Mapping sites of positive selection and amino acid diversification in the HIV genome: An alternative approach to vaccine design?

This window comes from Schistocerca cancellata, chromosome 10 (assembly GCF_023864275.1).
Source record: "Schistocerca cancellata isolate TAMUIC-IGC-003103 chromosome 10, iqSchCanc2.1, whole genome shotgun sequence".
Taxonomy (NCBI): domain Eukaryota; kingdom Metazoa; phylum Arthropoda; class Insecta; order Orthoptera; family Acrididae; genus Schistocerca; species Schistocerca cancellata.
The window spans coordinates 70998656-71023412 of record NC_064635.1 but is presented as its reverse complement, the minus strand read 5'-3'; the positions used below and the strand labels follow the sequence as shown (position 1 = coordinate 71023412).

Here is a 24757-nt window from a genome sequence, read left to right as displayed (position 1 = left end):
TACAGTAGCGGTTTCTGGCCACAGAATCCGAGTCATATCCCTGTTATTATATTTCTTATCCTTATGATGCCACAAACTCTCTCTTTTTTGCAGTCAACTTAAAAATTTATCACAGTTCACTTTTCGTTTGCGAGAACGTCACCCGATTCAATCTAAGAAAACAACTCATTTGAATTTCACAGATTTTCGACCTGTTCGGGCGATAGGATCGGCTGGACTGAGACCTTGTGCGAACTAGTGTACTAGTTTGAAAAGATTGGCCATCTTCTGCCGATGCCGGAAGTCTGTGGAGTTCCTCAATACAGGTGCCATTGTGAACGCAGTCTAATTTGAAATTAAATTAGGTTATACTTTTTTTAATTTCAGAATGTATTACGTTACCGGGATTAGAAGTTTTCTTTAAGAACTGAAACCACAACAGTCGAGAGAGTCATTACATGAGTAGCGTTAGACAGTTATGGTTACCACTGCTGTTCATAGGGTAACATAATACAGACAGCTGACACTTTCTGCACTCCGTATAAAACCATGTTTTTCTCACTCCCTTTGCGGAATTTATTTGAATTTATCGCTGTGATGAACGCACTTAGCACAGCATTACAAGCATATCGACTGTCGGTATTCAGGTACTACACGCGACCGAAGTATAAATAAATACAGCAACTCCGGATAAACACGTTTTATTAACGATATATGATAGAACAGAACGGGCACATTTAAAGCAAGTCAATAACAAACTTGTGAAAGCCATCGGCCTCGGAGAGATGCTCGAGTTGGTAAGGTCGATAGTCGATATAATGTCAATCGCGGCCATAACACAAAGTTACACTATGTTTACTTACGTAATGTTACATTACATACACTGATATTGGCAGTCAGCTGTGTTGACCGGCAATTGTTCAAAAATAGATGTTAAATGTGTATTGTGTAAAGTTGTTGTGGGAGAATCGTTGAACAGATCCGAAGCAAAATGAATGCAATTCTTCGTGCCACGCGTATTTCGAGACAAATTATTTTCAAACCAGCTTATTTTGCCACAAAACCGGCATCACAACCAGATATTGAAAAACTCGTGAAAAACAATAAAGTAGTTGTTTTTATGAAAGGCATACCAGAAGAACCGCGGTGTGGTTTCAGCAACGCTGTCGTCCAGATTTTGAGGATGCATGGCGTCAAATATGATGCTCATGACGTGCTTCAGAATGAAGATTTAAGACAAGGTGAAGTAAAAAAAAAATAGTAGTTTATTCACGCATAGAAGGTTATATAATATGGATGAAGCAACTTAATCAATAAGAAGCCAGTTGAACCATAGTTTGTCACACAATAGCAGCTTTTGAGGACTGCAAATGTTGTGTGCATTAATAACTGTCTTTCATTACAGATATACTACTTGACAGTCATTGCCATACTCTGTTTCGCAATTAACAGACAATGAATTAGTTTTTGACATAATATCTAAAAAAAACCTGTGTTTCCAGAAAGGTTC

A safe and effective HIV-1 vaccine is urgently needed to control the worldwide AIDS epidemic. Traditional methods of vaccine development have been frustratingly slow, and it is becoming increasingly apparent that radical new approaches may be required. Computational and mathematical approaches, combined with evolutionary reasoning, may provide new insights for the design of an efficacious AIDS vaccine. Here, we used codon-based substitution models and maximum-likelihood (ML) methods to identify positively selected sites that are likely to be involved in the immune control of HIV-1. Analysis of subtypes B and C revealed widespread adaptive evolution. Positively selected amino acids were detected in all nine HIV-1 proteins, including Env. Of particular interest was the high level of positive selection within the C-terminal regions of the immediate-early regulatory proteins, Tat and Rev. Many of the amino acid replacements were associated with the emergence of novel (or alternative) myristylation and casein kinase II (CKII) phosphorylation sites. The impact of these changes on the conformation and antigenicity of Tat and Rev remains to be established. In rhesus macaques, a single CTL-associated amino substitution in Tat has been linked to escape from acute SIV infection. Understanding the relationship between host-driven positive selection and antigenic variation may lead to the development of novel vaccine strategies that preempt the escape process.